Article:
The metaphysical wackiness of writing


Based on all the feedback on Facebook, here, and in the non-internet world, this looks like the winning cover.

Based on all the feedback on Facebook, here, and in the non-internet world, this looks like the winning cover.

As I announced yesterday, the first draft of C. Hoyt Caldwell’s latest book is… well, in the books. It’s done. Finished. I put a literal and figurative period at the end of it and shut it down, but only for a week or two while I decompress and gain some perspective.

The book, The Closeout Kings, focuses on a female deputy and some backwoods hit men for a hillbilly crime family. Without giving away too much information, they discover a human trafficking ring in their mountains and set out to do something about it.

As I wrote this book, I would frequently step away from it because I thought it was either too unbelievable, or because it was just too depressing to think about all the time. Every time I would take a break, the issue of human trafficking would rear its ugly head in a news story on radio or TV. It was almost like this story was chasing me down.

Last night before I went off to bed, I decided to watch Letterman for a laugh. Much to my surprise Jimmy Carter was his guest and he was talking about… human trafficking. I couldn’t believe what I was hearing. I had just wrapped up my backwoods tale of young girls being abducted and sold for profit, and here was the former leader of the free world saying it’s the worst humanitarian issue we are facing today.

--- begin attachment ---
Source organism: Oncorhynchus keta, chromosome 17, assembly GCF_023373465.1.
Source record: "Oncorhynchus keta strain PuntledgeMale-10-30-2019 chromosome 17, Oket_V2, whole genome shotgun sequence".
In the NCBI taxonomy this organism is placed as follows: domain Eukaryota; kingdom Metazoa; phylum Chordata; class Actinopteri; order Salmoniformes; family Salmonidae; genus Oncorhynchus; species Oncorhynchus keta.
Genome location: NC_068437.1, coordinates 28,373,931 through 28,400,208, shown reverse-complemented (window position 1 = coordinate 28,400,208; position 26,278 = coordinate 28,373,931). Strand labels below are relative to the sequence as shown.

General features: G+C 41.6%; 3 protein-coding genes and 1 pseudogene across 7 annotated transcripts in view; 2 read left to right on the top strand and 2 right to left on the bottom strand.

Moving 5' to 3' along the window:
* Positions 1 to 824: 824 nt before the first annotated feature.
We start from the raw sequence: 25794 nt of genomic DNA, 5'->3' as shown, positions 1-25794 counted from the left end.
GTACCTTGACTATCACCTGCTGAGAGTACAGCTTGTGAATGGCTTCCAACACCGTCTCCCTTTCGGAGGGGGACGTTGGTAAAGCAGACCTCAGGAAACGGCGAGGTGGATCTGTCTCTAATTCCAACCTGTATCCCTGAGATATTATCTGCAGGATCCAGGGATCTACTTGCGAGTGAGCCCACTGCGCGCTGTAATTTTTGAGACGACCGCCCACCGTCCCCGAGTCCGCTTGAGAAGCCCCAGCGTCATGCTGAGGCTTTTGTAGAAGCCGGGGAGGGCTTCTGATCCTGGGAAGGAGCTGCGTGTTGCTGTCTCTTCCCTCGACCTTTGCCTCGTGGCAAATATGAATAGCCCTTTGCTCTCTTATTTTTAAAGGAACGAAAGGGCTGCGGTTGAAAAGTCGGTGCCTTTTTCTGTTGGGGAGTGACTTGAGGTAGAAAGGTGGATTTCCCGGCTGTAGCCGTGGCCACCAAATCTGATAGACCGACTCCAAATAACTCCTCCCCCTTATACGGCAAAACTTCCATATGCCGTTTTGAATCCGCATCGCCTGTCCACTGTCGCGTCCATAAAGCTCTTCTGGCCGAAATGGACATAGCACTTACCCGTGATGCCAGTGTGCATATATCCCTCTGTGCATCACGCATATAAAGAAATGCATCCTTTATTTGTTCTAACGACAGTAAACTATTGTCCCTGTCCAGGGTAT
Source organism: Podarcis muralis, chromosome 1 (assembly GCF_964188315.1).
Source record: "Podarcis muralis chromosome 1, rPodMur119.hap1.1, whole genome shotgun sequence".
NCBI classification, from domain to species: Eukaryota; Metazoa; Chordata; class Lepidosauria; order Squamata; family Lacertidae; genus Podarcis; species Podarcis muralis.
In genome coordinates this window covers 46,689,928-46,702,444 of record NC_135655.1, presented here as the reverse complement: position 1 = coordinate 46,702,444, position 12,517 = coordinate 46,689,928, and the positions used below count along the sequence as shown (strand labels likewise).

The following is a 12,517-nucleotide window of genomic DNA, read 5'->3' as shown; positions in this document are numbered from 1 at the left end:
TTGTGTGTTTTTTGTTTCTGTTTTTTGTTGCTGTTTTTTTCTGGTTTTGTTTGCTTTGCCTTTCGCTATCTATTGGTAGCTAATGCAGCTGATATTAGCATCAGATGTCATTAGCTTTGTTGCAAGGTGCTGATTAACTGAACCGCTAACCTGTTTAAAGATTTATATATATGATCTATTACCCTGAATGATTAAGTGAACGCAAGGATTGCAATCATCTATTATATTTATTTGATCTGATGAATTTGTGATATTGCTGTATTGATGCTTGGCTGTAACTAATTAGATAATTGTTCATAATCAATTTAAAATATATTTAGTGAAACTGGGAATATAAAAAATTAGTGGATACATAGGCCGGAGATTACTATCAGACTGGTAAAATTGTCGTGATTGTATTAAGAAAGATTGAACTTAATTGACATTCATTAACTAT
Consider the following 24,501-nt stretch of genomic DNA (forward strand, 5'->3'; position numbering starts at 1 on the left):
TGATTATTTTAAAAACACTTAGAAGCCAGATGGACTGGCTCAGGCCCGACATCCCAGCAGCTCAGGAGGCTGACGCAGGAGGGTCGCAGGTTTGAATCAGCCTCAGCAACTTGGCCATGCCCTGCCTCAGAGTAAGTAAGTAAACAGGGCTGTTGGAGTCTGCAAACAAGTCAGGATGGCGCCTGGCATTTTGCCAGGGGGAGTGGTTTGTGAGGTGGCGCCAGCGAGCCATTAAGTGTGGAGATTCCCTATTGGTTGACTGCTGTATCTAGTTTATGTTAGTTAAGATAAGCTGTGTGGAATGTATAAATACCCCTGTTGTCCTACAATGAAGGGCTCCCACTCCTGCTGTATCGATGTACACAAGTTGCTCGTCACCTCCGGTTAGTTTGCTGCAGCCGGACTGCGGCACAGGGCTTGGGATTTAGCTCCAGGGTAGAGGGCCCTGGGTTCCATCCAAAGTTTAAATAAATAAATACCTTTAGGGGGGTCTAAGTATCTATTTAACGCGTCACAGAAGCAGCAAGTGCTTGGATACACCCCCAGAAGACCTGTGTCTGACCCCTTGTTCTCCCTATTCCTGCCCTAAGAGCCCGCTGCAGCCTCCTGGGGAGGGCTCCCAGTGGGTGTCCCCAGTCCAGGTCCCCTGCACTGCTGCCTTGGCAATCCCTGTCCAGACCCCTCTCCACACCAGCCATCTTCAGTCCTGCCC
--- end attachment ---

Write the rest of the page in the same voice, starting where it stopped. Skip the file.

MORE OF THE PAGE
This happens to me frequently when I write, and I have no explanation for it. Elements of a story will just pop up in the real world and give me a little nudge, a reminder that my characters are anxiously waiting for to me get on with it and finish. This go around I even got the flu, and it prevented me from writing for about two weeks. My head hurt too badly to form a coherent thought. During the worst part of the flu, I constantly smelled cigarettes. We don’t smoke in our family. I’ve never seen any of our neighbors smoke. Who does smoke? Step Crawford, one of the hit men in my story. Every time I smelled the burning menthol, I could imagine him standing next to me in disgust because I had let something as silly as the flu keep me from telling his story.

Well, it’s done now, Step. You can stop blowing smoke in my face.

Here’s Letterman’s full interview with Jimmy Carter last night.  The human trafficking bit starts at about the 10 minute mark.  I was surprised to discover that Atlanta has become an important hub of the modern slavery trade:

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